As many readers are more than well aware, a few weeks ago the death of Cecil the lion sparked outrage across the world. Cecil’s death also put conservation and hunting groups which support trophy hunting as a means to raise funds for conservation on the defensive, with numerous editorials bemoaning the outrage appearing in the days following Cecil’s death.
Lots of great things have happened for animals this summer. In Nepal, half a million animals will now be spared from slaughter in what has been deemed the "world's bloodiest animal-sacrifice," and replaced with new and peaceful alternatives. In the U.S., groundbreaking new restrictions have been proposed to eliminate the market for illegal ivory. In the wake of the death of Cecil the lion, a growing list of airlines including Delta, Air Canada, American and U.S. Airlines are refusing to ship big game trophies. And Costa Rica became the first nation to ban sport hunting.
A few years ago, I finished my undergraduate education in biology, where I had become increasingly fascinated and excited about conservation. Having spent the first few years of classes pipetting mysterious concoctions and analyzing the resulting DNA sequences under the florescent lights of a laboratory, the prospect of spending my time outside, counting populations of real, living, breathing animals, sounded fascinating.
The United Nations Economic and Social Council (ECOSOC) recently granted World Animal Net Special Consultative Status. Since 2001, when World Animal Net was first granted consultative status, we have worked to build partnerships and collaborative relations at the United Nations. Our elevated status will increase our capacity to represent animal protection interests through intergovernmental advocacy. We are also pleased that FOUR PAWS International, another animal protection organization, has also recently received Special Consultative Status.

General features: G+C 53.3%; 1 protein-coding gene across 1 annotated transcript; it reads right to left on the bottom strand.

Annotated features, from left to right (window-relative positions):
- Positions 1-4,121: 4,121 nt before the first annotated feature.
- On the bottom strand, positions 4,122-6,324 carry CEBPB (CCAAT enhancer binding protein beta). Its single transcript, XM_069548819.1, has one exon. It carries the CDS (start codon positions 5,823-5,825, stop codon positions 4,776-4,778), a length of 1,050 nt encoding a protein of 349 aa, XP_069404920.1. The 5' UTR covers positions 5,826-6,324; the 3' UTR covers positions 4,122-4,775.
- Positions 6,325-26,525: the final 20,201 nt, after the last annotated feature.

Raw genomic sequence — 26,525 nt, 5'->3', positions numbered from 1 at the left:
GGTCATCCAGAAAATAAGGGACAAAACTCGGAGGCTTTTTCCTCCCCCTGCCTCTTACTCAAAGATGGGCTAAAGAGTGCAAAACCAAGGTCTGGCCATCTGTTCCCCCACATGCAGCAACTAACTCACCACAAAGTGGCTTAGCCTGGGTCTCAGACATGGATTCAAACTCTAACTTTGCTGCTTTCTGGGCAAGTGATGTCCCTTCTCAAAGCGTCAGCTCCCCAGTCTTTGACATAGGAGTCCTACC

During the past months I've received many books about the cognitive and emotional lives of nonhuman animals (animals). I've reviewed many of them, and the latest, Beyond Words: What Animals Think and Feel (the Kindle edition can be found here) by award-winning scientist and writer Carl Safina, is one of the best and I'd like simply to inform readers about this excellent book that contains numerous facts and compelling stories about a wide array of the fascinating animals with whom we share our magnificent planet.
The last few years have seen the scope and variety of documentaries about humans’ relationship with animals grow and mature, moving beyond cliché diatribes filled to the brim with shocking images and nauseating footage which many people, myself included, avoid at all costs. More recent documentaries have focused on compelling narratives which engage, enlighten, and empower their viewers to learn about the issues and take action. These documentaries have reached millions of viewers through theatrical releases and repeated screenings on major television networks.
Animal protection organizations with an interest in brushing up on their general knowledge of animal law or offering their expertise in a certain area of animal law may just be in luck. An increasing number of animal law committees are forming to help educate attorneys, professionals, and often the general public on legal issues surrounding animals. And occasionally, these events are even free to attend.
Chimpanzees. Elephants. Dolphins. Perhaps dogs. These are the animals that many people, including animal advocates, envision when thinking of the “smartest” animals. However, this list, accurate as it may be, is by no means inclusive. There are in fact other animals who can hold their own in scientists’ tests for intelligence and emotion, but who are all too often overlooked simply because of the role they play in human society.
In the past several days, much attention has been riveted on a newly published document spanning nearly 200 pages. No, it isn’t the latest best seller, or the script for an award-winning film. It is Laudato Si', the latest papal encyclical on the protection of “our common home,” issued by Pope Francis. While encyclicals have historically been written with a Roman Catholic audience in mind, what makes this one unique is that it is addressed to every person on the planet. Given the pattern of Pope Francis’s embrace of and appeal to people from all walks of life to date, this inclusive call to action is hardly surprising.
“This book is so desperately needed in our movement. We need to blend passion with professionalism, and this book is going to help get us there.”
“It’s the practical handbook every activist should read.”
“This book is the definitive ‘how to’ for all animal advocates.”
These are just some of the things that have been said about Animal Impact: Secrets Proven to Achieve Results and Move the World by Caryn Ginsberg, and after reading the book, I have to agree with them!